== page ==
More than sixty thousand people have used a new Lake District walking route in its first year.
The Ullswater Way winds its way for twenty miles around England's second largest lake.
The Lake District National Park has hailed the path a major success.
A series of west Cumbria coastal walks are being launched by Cumbria Tourism.
They follow the trails of Workington-born Percy Kelly who famously lived and walked in the area for more than fifty years.
School children in the Borders are walking six kilometres whilst carrying water, to raise money for charity.
Pupils from Philiphaugh Community School and Lilliesleaf Primary are taking part in the national Rotakids event.
Ten Border Rotary Clubs are hoping to raise £21,000 through sponsorship and grants.
The money will be sent to the Katete Community in Zambia, where children carry four litres of water for six kilometres every day.
The money will be spent on building bore holes and installing a pump to give communities access to clean drinking water.
This week the Cockermouth Mountain Rescue Team are celebrating their 60th anniversary and looking back on countless lives saved and after six decades of public service.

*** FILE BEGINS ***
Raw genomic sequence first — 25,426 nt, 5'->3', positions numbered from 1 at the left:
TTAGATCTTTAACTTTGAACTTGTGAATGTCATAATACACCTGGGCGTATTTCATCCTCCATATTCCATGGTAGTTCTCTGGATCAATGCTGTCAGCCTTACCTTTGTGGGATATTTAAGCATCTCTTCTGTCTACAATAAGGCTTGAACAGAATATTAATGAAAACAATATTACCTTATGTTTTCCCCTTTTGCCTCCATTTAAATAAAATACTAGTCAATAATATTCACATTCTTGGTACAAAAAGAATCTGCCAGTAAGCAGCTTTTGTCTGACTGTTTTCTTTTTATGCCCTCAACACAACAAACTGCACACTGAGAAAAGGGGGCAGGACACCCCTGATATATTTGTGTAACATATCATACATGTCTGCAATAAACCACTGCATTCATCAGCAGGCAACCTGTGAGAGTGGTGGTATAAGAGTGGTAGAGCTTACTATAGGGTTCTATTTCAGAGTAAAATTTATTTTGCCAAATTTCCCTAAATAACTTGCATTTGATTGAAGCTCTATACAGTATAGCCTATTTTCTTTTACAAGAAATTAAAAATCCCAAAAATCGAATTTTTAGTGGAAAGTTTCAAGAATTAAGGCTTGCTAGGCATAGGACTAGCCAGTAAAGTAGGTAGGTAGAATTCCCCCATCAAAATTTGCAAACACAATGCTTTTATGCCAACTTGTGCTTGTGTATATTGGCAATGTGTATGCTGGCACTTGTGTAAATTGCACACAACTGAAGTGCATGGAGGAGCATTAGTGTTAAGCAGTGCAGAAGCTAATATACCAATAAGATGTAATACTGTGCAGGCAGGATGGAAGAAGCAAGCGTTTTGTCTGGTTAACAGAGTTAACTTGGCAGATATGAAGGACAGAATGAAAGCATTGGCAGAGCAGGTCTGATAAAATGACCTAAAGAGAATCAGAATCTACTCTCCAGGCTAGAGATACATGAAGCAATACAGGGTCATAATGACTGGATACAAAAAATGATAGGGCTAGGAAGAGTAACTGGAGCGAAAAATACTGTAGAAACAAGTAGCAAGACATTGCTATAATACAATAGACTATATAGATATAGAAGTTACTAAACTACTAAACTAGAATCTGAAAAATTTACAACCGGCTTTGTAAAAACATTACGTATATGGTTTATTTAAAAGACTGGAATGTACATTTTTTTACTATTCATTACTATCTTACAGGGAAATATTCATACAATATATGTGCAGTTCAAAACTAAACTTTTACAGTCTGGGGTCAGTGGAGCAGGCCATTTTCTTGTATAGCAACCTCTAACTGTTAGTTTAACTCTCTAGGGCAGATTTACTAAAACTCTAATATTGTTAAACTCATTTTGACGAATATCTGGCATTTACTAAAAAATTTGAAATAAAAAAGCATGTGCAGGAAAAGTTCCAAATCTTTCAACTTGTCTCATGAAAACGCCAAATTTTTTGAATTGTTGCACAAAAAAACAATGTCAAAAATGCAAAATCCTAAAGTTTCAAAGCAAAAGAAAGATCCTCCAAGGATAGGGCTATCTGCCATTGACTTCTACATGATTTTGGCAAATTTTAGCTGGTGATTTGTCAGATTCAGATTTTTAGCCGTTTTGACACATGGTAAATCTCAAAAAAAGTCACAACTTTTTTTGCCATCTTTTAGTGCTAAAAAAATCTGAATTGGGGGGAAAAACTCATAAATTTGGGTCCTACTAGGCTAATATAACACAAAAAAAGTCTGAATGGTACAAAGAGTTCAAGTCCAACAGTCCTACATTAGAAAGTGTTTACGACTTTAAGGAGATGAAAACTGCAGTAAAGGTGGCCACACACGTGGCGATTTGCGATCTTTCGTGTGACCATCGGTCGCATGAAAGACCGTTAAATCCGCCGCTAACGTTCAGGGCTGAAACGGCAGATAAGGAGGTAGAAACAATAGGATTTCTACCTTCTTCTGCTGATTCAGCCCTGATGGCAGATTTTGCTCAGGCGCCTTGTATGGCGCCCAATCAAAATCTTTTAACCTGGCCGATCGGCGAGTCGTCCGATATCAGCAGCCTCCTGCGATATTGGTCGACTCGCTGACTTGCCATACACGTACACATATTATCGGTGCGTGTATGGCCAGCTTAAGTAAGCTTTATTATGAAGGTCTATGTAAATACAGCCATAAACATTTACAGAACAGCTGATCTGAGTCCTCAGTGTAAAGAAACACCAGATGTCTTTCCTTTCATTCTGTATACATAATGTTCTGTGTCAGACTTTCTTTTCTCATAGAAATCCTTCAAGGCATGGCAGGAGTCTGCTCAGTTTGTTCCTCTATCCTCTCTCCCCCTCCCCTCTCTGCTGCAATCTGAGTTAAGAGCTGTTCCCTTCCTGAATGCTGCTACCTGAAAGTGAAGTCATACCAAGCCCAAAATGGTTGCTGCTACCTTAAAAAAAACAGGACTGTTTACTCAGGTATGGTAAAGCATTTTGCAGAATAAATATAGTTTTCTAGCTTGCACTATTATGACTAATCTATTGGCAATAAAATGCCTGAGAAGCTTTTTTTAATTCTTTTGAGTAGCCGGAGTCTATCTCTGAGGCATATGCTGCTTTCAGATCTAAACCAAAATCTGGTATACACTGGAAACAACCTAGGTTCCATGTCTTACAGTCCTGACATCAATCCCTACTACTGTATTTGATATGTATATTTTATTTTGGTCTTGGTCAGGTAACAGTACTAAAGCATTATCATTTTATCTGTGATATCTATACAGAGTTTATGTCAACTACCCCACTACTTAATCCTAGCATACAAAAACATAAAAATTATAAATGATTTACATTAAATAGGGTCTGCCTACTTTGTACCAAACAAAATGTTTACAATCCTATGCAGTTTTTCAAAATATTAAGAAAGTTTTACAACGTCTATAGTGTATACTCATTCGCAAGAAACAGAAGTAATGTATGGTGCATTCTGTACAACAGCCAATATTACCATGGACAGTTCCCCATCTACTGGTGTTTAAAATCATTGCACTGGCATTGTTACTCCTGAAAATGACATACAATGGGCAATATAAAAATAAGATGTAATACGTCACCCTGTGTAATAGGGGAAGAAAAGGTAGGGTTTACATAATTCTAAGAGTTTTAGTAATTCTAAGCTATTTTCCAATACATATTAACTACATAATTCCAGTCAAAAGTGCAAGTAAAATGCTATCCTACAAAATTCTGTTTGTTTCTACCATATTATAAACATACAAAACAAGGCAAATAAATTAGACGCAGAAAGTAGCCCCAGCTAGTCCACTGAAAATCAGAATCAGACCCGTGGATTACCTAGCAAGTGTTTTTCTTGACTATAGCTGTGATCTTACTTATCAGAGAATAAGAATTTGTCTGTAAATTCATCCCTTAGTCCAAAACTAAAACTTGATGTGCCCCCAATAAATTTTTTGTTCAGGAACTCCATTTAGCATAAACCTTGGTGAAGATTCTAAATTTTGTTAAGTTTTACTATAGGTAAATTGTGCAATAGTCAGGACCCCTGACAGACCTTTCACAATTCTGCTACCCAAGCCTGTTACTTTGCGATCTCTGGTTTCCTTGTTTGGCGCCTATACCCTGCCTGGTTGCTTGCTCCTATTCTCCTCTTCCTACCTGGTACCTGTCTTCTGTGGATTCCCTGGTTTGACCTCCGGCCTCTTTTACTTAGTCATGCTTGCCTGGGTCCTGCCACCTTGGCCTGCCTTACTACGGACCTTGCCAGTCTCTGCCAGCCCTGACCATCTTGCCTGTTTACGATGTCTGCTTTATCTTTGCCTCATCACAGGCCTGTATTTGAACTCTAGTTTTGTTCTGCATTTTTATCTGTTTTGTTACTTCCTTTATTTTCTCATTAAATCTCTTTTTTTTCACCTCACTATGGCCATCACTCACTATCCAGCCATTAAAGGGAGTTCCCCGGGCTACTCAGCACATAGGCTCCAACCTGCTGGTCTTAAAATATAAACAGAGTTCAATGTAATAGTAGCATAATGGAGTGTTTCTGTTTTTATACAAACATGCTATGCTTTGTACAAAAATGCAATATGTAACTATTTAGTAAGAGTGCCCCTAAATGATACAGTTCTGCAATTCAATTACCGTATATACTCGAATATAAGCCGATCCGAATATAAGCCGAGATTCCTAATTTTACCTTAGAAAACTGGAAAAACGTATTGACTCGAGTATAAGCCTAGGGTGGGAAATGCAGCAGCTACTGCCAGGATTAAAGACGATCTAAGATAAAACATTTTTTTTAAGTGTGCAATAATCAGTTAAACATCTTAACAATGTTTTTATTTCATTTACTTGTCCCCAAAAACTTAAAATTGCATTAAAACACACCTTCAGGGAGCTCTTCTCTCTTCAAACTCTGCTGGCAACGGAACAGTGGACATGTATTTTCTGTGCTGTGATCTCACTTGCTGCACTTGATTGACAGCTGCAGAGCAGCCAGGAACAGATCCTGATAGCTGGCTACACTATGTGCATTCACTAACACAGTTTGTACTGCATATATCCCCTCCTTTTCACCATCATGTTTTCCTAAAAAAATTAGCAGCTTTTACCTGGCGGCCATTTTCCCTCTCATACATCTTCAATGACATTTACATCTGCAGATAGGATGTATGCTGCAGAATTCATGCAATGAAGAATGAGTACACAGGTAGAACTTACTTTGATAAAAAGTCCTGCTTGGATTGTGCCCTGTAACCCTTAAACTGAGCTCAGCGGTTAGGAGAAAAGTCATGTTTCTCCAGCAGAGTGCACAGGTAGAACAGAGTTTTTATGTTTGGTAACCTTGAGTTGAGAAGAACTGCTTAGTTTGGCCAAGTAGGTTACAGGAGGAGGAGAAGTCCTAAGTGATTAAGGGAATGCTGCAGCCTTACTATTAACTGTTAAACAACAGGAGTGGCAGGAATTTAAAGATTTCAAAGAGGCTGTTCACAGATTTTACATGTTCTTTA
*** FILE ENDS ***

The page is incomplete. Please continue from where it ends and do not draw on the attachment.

Ryan Dollard has this report:
Jim Coyle and John Dempster have both been part of Cockermouth Mountain Rescue Team for more than fifty years:
Mike Park from the Cockermouth Mountain Rescue Team has been celebrating the 60th anniversary of the rescue service along with his colleagues.
He told ITV Border why the service is so important to the town:
This morning veterans and some of the current team will met to celebrate six decades of life saving on the fells. The team believe they have now performed more than 1,000 rescues with well over half coming in the last 15 years as walking has become increasingly popular.
Teams from the Mountain Rescue Team and the Great North Air Ambulance were unable to save a man who fell from Pavey Ark in the central Lake District.
The man is believed to be from West Yorkshire has died after falling from Pavey Ark in the Langdale Pikes.
It is thought the fell walker was between 40 and 50 years old.
He was declared dead at the scene, near the head of Great Langdale, north-west of Ambleside.